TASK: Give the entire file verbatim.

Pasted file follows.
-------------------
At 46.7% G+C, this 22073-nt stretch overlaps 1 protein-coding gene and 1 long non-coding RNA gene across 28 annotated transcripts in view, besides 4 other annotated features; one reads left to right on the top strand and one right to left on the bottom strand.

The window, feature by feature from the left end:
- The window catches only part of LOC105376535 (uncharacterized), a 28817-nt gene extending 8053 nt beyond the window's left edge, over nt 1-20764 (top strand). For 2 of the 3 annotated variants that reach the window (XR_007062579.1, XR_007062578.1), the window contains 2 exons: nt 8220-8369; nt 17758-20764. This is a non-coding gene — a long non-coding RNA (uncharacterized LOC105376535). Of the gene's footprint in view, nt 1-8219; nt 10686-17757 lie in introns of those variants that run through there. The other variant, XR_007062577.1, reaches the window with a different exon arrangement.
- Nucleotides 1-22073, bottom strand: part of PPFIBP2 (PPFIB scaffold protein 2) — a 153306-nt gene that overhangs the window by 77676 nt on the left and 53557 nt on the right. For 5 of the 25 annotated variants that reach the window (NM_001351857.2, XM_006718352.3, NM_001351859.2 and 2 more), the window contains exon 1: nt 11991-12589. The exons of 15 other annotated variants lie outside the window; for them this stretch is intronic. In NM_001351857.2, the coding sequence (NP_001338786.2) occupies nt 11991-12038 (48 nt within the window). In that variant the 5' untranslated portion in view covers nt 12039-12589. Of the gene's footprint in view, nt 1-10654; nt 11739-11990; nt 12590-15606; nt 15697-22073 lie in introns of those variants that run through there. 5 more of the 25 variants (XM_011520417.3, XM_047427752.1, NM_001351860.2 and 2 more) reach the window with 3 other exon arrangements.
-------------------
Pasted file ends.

At 46.7% G+C, this 22073-nt stretch overlaps 1 protein-coding gene and 1 long non-coding RNA gene across 28 annotated transcripts in view, besides 4 other annotated features; one reads left to right on the top strand and one right to left on the bottom strand.

The window, feature by feature from the left end:
- The window catches only part of LOC105376535 (uncharacterized), a 28817-nt gene extending 8053 nt beyond the window's left edge, over nt 1-20764 (top strand). For 2 of the 3 annotated variants that reach the window (XR_007062579.1, XR_007062578.1), the window contains 2 exons: nt 8220-8369; nt 17758-20764. This is a non-coding gene — a long non-coding RNA (uncharacterized LOC105376535). Of the gene's footprint in view, nt 1-8219; nt 10686-17757 lie in introns of those variants that run through there. The other variant, XR_007062577.1, reaches the window with a different exon arrangement.
- Nucleotides 1-22073, bottom strand: part of PPFIBP2 (PPFIB scaffold protein 2) — a 153306-nt gene that overhangs the window by 77676 nt on the left and 53557 nt on the right. For 5 of the 25 annotated variants that reach the window (NM_001351857.2, XM_006718352.3, NM_001351859.2 and 2 more), the window contains exon 1: nt 11991-12589. The exons of 15 other annotated variants lie outside the window; for them this stretch is intronic. In NM_001351857.2, the coding sequence (NP_001338786.2) occupies nt 11991-12038 (48 nt within the window). In that variant the 5' untranslated portion in view covers nt 12039-12589. Of the gene's footprint in view, nt 1-10654; nt 11739-11990; nt 12590-15606; nt 15697-22073 lie in introns of those variants that run through there. 5 more of the 25 variants (XM_011520417.3, XM_047427752.1, NM_001351860.2 and 2 more) reach the window with 3 other exon arrangements.